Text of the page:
Manda’s kitchen experiments – bread

I’ve always loved to cook, and I don’t like to let a little thing like not having, or not being allowed, all the ingredients get in my way 🙂  As a result, I often experiment…

I’ve made my own bread (in a bread machine) since reading about the horrible things done to mass-produced bread in Felicity Lawrence‘s excellent book “Not on the label”.  Over the years I’ve come up with a recipe I’m happy with for a wholewheat loaf but, like most bread, it does contain salt.  Babies shouldn’t eat salt, so part of my prep for Bob’s weaning was to modify my recipe to exclude it.  Salt does two things in bread, it adds some flavour, and it inhibits the fermentation of the yeast, so giving a good texture.  Just cutting it out without other alterations to the recipe results in a bland loaf with a sunken top and big air pockets.  Regarding flavour, I add spices to my bread anyway.  Ginger is my favourite, but I also like cinnamon, mixed spice, celery seeds and aniseed.  As for texture, most recipes include sugar to feed the yeast, so cutting down on that is an obvious way to counteract any loss of salt.  I also found the texture was improved by mixing some strong white bread flour into the mix, and by cutting down on the yeast.  I tried using the quick programme too, but this made bread that was a bit too dense, and made stodgy sandwiches.  So, here is my recipe for salt free bread.  I cook it as a standard large loaf (4 hours on my Panasonic) and pick a light crust. I hope it’s of use to you!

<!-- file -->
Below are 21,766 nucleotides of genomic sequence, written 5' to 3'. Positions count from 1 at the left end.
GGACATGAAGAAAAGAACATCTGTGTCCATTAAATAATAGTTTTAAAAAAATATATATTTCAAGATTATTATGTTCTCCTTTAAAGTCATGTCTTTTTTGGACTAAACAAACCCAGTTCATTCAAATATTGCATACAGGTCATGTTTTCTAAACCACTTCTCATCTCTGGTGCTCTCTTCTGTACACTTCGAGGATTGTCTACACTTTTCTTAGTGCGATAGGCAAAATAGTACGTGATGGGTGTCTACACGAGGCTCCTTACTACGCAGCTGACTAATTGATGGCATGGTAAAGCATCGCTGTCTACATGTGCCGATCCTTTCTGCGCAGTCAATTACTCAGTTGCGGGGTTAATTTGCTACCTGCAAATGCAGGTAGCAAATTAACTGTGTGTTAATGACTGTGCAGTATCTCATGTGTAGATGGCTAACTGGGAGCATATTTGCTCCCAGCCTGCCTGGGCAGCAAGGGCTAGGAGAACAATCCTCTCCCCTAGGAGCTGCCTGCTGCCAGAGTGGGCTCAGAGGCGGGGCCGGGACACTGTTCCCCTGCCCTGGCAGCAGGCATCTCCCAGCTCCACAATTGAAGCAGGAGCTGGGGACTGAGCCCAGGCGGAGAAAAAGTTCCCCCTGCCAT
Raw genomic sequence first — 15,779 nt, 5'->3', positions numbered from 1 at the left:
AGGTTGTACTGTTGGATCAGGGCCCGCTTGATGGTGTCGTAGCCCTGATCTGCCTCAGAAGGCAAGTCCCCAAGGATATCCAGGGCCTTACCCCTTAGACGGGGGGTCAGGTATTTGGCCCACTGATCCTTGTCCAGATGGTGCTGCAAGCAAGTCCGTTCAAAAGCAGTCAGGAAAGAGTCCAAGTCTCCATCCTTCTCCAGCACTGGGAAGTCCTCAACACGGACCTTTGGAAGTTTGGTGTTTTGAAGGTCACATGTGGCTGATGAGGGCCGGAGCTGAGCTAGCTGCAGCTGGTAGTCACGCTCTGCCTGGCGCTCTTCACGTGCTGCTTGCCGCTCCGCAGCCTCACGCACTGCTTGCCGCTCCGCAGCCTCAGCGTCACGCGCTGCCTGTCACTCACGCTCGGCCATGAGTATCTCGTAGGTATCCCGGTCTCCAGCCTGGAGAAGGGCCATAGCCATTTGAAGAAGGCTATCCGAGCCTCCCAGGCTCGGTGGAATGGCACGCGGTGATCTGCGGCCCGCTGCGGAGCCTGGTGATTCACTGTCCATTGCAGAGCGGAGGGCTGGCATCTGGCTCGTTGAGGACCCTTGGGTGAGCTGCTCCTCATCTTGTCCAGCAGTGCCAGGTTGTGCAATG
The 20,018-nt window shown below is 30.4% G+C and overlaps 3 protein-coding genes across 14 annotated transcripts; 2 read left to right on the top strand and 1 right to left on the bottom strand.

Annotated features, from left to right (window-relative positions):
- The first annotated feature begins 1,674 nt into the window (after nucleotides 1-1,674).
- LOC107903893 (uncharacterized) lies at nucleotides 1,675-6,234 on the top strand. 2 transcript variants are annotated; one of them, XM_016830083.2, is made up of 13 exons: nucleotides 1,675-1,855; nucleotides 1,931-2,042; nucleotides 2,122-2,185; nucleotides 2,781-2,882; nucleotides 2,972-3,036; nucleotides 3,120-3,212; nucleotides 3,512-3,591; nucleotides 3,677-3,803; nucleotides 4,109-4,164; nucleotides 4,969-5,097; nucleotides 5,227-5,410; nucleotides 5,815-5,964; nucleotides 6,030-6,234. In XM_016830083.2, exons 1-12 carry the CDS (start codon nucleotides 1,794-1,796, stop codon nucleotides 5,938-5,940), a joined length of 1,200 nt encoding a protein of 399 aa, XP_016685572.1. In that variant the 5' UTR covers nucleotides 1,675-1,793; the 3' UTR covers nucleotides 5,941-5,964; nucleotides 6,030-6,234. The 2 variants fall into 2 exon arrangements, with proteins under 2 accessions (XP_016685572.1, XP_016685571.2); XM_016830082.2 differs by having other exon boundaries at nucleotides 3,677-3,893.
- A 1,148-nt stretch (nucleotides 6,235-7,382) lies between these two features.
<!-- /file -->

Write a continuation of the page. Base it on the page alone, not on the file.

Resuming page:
My salt-free bread – not perfectly shaped, but very tasty

  • 1 mean teaspoon quick yeast (I use Doves‘, as I find the tiny sachets don’t rise as well)
  • 1 mean teaspoon unrefined sugar
  • 1 generous teaspoon (or more) of dried ginger, aniseed, mixed spice, cinnamon, or your favourite herb/spice
  • 550g bread flour split roughly 50:50 between strong white bread flour and either stoneground wholewheat or strong multigrain bread flour
  • 380ml water
  • 1.5 tablespoons olive oil or rapeseed oil

I also like to throw in a handful of raisins sometimes, but don’t do this if, like me, you let your doggy have the corner of your breakfast toast crust.  Raisins/grapes are surprisingly toxic to our canine chums.

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